Combination Treatment with Sofosbuvir plus Ledipasvir Highly Effective After Only Eight Weeks

MAY 06, 2014
Marcia Frellick
Treatment with an 8-week regimen of combination sofosbuvir plus ledipasvir with or without ribavirin produced sustained virologic response rates (SVR) similar to those achieved with a 12-week regimen in non-cirrhotic, previously untreated, genotype 1 hepatitis C patients, according to results from the ION-3 trial.
The study results were presented Monday by Stuart C. Gordon, MD, at Digestive Disease Week 2014 in Chicago, IL.
Patients in the 8-week sofosbuvir plus ledipasvir group achieved an SVR of 94%, only 1 point lower than the 12-week group (97.5% CI, −4 to 6). The group that received 8 weeks of sofosbuvir plus ledipasvir with ribavirin achieved a 93% SVR (95% CI, −6 to 4).
“There was no significant difference between the groups with or without ribavirin and there was no significant difference with the addition of 4 weeks of treatment,” Gordon said.
All three sofosbuvir plus ledipasvir regimens were safe and were well tolerated in the open-label, phase 3 study, which was designed to test the safety and efficacy of a fixed-dose combination of sofosbuvir (SOF) 400 mg / ledipasvir (LDV) 90 mg with or without ribavirin (RBV).
Patients were randomized 1:1:1 to receive SOF/LDV±RBV for 8 weeks or SOF/LDV for 12 weeks. Randomization was stratified by HCV subtype. The primary endpoint was SVR12.
Of 647 patients, 58% were male, 78% were white, 75% carried the non-CC IL28B allele, and 80% had genotype 1a infection. Gordon said the study had broad inclusion, with no upper limits on BMI or age. The mean age was in the early 50s in all three groups.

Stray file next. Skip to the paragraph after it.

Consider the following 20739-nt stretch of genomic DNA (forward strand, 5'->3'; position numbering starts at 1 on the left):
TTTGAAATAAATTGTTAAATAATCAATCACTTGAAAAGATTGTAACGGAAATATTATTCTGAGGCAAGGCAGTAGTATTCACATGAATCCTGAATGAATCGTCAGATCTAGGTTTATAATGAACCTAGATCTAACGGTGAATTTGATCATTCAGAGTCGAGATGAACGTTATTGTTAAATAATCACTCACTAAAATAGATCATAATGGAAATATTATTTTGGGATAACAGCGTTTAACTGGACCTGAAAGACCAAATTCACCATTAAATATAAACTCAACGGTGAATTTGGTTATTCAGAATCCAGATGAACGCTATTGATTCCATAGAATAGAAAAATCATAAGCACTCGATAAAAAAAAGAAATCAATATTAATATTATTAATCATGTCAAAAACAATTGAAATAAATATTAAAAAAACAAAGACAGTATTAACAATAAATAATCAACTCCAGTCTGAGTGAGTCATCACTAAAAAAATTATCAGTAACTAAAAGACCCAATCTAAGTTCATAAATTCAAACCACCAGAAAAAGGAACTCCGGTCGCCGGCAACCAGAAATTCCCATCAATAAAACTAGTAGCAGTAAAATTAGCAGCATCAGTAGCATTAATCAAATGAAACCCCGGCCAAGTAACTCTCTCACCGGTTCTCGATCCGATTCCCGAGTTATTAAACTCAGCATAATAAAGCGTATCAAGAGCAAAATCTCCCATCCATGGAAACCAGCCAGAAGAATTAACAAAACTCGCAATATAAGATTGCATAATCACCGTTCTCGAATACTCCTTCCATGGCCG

Adverse events were uncommon and were mild—primarily fatigue, nausea and headache. The incidence of adverse events was lower among patients receiving ledipasvir–sofosbuvir alone (67% and 69% of patients receiving 8 weeks and 12 weeks of treatment, respectively) than among the group getting 8 weeks of ledipasvir–sofosbuvir plus ribavirin (76%).
Sofosbuvir was approved by the FDA in December 2013 for clinical use in the US. Ledipasvir is not FDA-approved. Given the results of the ION-1, ION-2, and ION-3 trials, Gilead Sciences has requested priority review for the fixed-dose combination of sofosbuvir plus ledipasvir for genotype 1 HCV patients and the FDA has set a ruling date of October 10, 2014.
Approximately 75 percent of people infected with HCV in the US have the genotype 1 strain of the virus.
As to whether the dramatic results mean treatment might be effective at an even shorter duration than eight weeks, Gordon said, “There was actually a study presented at the EASL (European Association for the Study of the Liver) 2014 annual meeting a few weeks ago that looked at a shorter duration of six weeks and the SVR rates were diminished in the range of about 67% with a higher relapse rate, suggesting that this particular regimen is not going to go to a shorter duration.”

Copyright© MD Magazine 2006-2017 Intellisphere, LLC. All Rights Reserved.